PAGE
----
Frustrated by continued haggling, a Senate committee last week shelved medical-records privacy legislation and said it may let the Clinton administration impose its own standards.
Senate Health, Education, Labor and Pensions Committee Chairman James Jeffords (R-Vt.) indefinitely postponed any action on his measure because members still were at odds over whether to allow patients to sue providers and insurers that illegally release their medical records.
In addition, members also were discussing whether health insurance underwriters should be required to obtain a separate authorization to see records for purposes of reviewing medical histories and setting premiums.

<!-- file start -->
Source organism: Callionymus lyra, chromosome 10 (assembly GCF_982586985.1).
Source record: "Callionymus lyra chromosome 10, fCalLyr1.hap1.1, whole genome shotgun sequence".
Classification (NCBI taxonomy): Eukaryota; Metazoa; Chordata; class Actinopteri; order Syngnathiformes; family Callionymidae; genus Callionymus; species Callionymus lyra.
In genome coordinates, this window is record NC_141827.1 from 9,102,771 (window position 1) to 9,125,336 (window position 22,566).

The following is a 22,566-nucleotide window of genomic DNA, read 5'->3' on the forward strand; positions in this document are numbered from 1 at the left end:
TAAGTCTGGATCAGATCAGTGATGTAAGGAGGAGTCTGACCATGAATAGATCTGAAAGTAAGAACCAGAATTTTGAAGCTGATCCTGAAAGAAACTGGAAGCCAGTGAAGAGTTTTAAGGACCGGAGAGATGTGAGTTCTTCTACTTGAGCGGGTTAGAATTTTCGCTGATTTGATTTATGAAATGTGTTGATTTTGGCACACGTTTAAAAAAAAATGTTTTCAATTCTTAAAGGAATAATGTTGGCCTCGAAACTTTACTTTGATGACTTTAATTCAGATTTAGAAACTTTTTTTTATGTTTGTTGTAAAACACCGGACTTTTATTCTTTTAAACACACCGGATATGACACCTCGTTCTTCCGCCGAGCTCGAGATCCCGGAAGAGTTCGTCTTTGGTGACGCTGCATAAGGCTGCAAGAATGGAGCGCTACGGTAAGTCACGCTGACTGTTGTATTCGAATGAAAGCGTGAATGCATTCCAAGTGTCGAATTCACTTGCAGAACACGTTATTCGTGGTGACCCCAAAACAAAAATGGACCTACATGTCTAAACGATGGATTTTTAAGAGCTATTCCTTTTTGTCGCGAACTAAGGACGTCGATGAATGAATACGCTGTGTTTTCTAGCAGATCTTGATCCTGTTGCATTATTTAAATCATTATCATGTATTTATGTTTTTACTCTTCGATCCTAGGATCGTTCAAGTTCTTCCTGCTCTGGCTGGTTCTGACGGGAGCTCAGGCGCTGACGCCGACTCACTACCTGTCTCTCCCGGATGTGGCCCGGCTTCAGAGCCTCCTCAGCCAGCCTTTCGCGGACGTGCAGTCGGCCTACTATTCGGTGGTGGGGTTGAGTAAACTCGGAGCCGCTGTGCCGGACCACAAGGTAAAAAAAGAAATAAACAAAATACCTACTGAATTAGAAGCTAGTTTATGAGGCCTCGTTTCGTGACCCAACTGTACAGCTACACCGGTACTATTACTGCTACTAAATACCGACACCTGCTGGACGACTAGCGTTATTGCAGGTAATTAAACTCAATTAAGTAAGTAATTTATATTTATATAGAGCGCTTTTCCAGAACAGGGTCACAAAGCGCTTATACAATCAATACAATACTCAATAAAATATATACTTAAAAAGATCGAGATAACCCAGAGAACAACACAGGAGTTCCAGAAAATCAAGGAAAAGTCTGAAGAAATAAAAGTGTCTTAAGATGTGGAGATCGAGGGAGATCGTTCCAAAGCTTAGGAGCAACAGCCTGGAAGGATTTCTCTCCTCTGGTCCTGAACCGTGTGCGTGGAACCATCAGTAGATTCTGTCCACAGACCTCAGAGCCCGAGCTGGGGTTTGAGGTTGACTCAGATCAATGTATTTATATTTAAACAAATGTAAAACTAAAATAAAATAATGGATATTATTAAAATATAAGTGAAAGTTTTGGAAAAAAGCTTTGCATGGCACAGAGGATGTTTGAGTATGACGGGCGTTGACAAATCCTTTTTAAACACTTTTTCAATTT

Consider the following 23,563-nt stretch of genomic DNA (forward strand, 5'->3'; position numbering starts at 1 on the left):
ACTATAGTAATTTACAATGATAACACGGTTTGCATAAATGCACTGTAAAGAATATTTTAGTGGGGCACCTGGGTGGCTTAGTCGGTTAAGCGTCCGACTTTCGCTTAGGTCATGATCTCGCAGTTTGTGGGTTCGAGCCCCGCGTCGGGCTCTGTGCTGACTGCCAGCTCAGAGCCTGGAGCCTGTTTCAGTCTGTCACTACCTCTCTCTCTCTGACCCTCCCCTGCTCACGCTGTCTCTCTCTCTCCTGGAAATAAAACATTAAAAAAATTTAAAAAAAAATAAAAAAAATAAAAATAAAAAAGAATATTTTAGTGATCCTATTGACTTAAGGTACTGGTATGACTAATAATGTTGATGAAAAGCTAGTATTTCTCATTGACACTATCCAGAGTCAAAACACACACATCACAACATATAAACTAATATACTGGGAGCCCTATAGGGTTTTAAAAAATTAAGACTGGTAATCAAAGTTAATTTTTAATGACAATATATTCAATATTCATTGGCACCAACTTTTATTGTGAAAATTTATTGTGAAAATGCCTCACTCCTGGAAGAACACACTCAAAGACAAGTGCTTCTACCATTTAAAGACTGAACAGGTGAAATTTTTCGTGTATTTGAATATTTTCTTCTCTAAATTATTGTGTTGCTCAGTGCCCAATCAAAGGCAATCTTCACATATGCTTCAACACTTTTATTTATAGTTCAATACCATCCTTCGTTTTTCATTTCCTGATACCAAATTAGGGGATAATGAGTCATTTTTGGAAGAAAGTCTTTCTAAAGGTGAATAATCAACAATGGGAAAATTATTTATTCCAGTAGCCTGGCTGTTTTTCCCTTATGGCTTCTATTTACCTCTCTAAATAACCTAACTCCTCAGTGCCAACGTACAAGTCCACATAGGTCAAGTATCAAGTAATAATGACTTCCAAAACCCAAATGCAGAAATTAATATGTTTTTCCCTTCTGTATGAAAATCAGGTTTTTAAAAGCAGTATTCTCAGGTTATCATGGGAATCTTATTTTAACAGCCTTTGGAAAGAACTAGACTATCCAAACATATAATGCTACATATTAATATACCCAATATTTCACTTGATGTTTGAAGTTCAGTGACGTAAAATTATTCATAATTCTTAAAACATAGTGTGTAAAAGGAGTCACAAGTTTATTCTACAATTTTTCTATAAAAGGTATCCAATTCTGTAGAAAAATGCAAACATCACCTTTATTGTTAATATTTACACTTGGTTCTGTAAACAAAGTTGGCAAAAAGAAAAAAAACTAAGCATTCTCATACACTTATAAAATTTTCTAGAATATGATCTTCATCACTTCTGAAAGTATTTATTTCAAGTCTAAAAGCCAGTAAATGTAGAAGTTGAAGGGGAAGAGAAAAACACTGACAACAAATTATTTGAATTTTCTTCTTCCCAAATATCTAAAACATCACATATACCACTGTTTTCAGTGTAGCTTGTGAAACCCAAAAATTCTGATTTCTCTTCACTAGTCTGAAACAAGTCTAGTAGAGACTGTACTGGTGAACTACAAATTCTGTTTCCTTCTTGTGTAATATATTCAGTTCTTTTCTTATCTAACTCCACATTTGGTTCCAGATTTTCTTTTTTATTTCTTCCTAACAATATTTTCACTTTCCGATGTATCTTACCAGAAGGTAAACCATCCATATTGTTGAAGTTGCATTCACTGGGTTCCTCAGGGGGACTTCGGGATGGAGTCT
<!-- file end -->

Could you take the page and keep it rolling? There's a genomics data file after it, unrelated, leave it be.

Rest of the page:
Also at issue is whether law-enforcement officials would need to obtain subpoenas before they could inspect individuals' medical records and how they would be required to preserve confidentiality should medical records become part of courtroom evidence.
In the bill's current form, patients would be able to sue providers and insurers for illegally releasing confidential medical records. Law enforcement officials would need to obtain subpoenas, warrants or other investigative orders before they could see medical records, and they would be required to preserve privacy.
However, underwriters would not have to obtain separate authorization to view records.
If Congress doesn't act on the legislation by August, HHS has the authority to develop privacy standards on its own under the provisions of a 1996 health insurance reform law.
Meanwhile, states continue to debate and enact their own privacy laws, creating a legal tangle across the country that providers and insurers don't want.